Sea Level Rise and Shell Mound Inundation within the Islais Creek Estuary, San Francisco, California
Situated on the southeast edge of San Francisco, the Islais Creek estuary was infilled during early development of the city. Recent geoarchaeological coring searching for prehistoric sites underlying this urban landscape has documented a complex sequence of Holocene landforms deposited as sea level rise transformed the ancestral Islais Creek valley. This exploratory work also identified, in a variety of stratigraphic contexts, an extensive ancestral Native American shell mound that was occupied throughout most, if not all, of the Late Holocene. Sea level reconstruction indicates that the oldest site component was formed just above the tidal range at the time of occupation, was subsequently submerged, and is now situated over 6 meters below surface and overlain by estuarine mud. In response to progressively rising sea levels, later temporal components of this shell mound were formed at increasingly higher elevations. Paleoenvironmental analysis of diatoms and pollen reveal that during the Middle Holocene this estuary was largely freshwater, and transitioned to brackish conditions beginning around 5000 years ago. The timing of this transition raises several new questions regarding the nature of earlier adaptive strategies around the estuary and appropriate techniques for identifying older sites within this deeply submerged and buried landscape.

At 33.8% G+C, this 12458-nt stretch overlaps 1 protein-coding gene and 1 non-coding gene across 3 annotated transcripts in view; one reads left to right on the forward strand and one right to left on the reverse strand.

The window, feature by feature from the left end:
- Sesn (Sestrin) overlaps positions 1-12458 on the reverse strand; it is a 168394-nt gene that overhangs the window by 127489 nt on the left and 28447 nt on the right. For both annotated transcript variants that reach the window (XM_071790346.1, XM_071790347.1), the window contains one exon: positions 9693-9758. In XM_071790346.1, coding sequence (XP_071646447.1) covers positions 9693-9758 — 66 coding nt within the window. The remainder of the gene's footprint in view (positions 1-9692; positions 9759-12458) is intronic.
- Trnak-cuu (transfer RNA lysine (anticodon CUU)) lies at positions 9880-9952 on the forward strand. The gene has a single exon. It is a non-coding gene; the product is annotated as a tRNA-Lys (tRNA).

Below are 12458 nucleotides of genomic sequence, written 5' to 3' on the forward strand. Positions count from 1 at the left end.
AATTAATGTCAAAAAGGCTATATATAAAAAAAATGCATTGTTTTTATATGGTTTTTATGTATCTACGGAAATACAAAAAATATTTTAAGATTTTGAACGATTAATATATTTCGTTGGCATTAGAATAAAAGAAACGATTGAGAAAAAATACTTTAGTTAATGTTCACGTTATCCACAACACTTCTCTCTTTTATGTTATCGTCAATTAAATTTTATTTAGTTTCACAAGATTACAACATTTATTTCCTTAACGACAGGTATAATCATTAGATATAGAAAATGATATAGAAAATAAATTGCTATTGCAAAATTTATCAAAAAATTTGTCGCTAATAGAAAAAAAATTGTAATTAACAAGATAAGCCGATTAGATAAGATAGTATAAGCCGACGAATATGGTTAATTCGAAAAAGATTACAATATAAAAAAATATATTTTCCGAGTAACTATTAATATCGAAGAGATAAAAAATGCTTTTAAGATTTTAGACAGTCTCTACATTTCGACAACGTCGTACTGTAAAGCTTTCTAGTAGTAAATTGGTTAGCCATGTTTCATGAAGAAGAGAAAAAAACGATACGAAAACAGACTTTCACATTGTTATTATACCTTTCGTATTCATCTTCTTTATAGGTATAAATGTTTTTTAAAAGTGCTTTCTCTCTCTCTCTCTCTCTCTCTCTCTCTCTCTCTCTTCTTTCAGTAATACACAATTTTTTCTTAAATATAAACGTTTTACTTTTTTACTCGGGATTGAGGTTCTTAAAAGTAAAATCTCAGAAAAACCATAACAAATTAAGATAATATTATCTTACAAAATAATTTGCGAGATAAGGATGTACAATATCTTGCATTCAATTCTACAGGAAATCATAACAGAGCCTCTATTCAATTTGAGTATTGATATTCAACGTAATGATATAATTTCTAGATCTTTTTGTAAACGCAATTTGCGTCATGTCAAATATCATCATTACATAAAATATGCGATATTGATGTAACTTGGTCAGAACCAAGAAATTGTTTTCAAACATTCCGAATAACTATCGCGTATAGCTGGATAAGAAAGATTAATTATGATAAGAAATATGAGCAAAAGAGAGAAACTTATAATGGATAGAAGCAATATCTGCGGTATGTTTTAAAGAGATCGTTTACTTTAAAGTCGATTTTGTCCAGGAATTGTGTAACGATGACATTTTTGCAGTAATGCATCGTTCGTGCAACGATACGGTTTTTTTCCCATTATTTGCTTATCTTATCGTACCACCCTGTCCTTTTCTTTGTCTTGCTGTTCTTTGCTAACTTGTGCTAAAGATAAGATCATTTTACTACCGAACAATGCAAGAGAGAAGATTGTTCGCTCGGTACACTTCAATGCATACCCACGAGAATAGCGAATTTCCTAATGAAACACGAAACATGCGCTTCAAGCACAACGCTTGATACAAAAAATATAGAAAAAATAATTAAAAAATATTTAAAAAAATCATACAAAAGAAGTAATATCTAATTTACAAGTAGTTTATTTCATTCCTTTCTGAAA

Cite this Record
Sea Level Rise and Shell Mound Inundation within the Islais Creek Estuary, San Francisco, California. Philip Kaijankoski, Brian Byrd, Michelle Goman, Jack Meyer, Manuel Palacios-Fest. Presented at The 82nd Annual Meeting of the Society for American Archaeology, Washington, DC. 2018 ( tDAR id: 443560)
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min long: -124.189; min lat: 31.803 ; max long: -105.469; max lat: 43.58 ;
Abstract Id(s): 17682